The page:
Why Dividends?

One of the main focal points of our model ETF portfolios are dividend paying stocks. I see it as a twofer … not only does it offer attractive potential returns, but it’s also my version of socially responsible investing.

Lance Roberts at RIA has an excellent article that helps explain:

“Beating Estimates” – How Companies Win In Earnings Season

A couple quotes:

“As shown, for companies to win the “beat the estimate game,” they need the bar lowered far enough to ensure they can clear it. If not for these downward revisions in analysts’ estimates, the majority of companies would miss, rather than beat, estimates. Such would obviously weigh on stock price performance which directly impacts executive compensation due to the now standard practice of using stock options.”

“There is an inherent conflict between Wall Street, corporate executives, and individual investors. As stated, there are billions at stake for executives and Wall Street, and the “beat the Wall Street estimate” game is critical in keeping corporate stock prices elevated. Unfortunately, this leads to a wide variety of gimmicks to boost bottom-line profitability, which is not necessarily in the best interest of long-term profitability or shareholders.”

This isn’t just a heads up for investors … it’s a picture of systemic corruption. The argument for share buybacks is that they’re an efficient means of returning capital to shareholders. But it’s confined only to those shareholders that sell. Including the insiders that got options. Until the 1980’s most buybacks were illegal, a prohibited stock price manipulation scheme. At the time, stocks had been through a secular bear market and were arguably too cheap, so relaxing the rules may have been justifiable. But the pendulum has swung the other way.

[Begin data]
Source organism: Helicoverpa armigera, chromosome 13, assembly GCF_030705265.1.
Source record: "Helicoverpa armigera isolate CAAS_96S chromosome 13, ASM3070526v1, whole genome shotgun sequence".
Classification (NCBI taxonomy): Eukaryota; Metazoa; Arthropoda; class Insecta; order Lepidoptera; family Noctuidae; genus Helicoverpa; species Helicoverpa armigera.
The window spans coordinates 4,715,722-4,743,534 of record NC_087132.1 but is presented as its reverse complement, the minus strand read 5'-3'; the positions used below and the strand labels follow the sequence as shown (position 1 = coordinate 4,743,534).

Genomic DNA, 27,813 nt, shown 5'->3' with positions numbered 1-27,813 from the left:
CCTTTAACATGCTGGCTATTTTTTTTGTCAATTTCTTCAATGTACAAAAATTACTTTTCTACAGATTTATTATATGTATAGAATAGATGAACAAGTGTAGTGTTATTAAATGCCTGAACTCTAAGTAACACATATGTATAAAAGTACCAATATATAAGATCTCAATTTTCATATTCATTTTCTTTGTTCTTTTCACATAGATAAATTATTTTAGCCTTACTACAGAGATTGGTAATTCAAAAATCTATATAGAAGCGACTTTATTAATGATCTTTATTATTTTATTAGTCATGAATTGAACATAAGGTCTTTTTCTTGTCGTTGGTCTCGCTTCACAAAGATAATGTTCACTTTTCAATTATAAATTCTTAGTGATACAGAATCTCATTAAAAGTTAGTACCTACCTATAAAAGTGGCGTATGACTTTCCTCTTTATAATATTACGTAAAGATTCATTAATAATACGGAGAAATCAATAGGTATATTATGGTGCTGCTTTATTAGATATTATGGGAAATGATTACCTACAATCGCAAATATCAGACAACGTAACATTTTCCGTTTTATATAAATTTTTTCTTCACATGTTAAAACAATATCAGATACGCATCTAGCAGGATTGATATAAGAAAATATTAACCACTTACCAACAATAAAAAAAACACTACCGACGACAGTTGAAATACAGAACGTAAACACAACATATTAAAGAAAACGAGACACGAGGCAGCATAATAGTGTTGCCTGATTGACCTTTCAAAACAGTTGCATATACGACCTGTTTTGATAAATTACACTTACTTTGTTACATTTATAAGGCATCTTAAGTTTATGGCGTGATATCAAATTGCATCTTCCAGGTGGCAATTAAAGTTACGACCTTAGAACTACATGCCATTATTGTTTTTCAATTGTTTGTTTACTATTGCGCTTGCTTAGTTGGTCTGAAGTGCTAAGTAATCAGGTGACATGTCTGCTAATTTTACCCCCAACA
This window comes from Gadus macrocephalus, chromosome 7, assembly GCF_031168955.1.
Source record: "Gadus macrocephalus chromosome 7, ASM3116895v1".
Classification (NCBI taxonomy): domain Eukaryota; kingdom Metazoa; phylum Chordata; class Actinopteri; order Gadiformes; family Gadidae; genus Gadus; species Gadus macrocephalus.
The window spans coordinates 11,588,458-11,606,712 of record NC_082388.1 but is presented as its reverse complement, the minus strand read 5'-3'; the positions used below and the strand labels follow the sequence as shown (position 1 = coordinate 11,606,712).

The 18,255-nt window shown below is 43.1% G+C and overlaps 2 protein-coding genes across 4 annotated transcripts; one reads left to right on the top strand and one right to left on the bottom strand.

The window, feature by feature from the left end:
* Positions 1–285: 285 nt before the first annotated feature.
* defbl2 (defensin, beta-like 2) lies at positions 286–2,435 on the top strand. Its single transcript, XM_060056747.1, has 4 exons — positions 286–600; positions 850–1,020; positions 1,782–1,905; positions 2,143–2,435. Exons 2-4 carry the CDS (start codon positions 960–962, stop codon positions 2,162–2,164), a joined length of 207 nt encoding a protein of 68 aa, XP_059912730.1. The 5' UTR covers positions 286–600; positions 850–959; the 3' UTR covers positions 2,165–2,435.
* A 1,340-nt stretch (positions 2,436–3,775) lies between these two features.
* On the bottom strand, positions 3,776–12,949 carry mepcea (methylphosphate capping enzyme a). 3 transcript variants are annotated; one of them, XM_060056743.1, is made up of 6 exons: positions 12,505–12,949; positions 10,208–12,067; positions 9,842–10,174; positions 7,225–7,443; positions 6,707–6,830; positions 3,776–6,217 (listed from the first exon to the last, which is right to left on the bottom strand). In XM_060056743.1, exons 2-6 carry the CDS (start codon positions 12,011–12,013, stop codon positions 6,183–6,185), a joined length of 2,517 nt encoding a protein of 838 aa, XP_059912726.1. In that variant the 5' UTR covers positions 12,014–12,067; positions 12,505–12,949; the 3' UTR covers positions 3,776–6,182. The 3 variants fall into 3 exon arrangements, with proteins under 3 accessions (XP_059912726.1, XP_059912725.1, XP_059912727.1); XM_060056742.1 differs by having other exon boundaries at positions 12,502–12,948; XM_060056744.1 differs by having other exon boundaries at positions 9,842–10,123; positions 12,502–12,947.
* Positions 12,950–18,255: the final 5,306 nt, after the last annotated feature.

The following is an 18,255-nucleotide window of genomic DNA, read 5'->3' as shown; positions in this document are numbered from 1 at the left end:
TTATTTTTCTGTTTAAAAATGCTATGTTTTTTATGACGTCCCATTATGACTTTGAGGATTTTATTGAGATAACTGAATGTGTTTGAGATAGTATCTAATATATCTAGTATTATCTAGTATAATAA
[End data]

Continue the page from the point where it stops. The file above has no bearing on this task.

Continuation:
Insiders who receive stock option compensation benefit disproportionately. Options are cheap, involve leverage, and if their options are underwater, they can be repriced. And earnings announcements and share buybacks can be used to manipulate stock prices at no more cost than clever accounting and PR. Coupled with skillful management of earnings releases and stock option compensation, clever use of buybacks can work as a net transfer from the general public shareholder to corporate management. This is only made possible by promoting focus on earnings. Earnings are not real to the shareholder. Dividends, in contrast, benefit all shareholders equally, and are hard to fake.

Earnings are when management tells you how much you’ve made.

Dividends are when they actually send you the money.

It goes even deeper than that though. In a fundamental way, dividends are the real earnings. If management is telling you the company is retaining profits to grow, but in fact retaining profits is required for the company just to maintain its competitive position, then are they even profits in the first place? Or a cost of doing business?

On an individual company level, retaining earnings may indeed fund growth. This is how small companies get to become big companies. But economy wide? And once the company is big? Real growth would be seen in broadly improving living standards. But aside from having snazzier toys, there has been no broad improvement in American living standards in decades. The reverse can even be argued … where a few decades ago one earner could buy a home, a car, and support a family, it now takes two. More work for the same stuff is a setback.

So in the aggregate, there has been no real growth. All of those retained profits have bought nothing.

So in the aggregate, the only earnings that are real are in dividends.

We have yet more evidence:

Making Stock Market History

Here we showed that, over the long term, in terms of gold, investors have received virtually no return from price appreciation. Using real money to price stocks shows that price appreciation has been a figment of a declining pricing unit. The real returns have all come from dividends.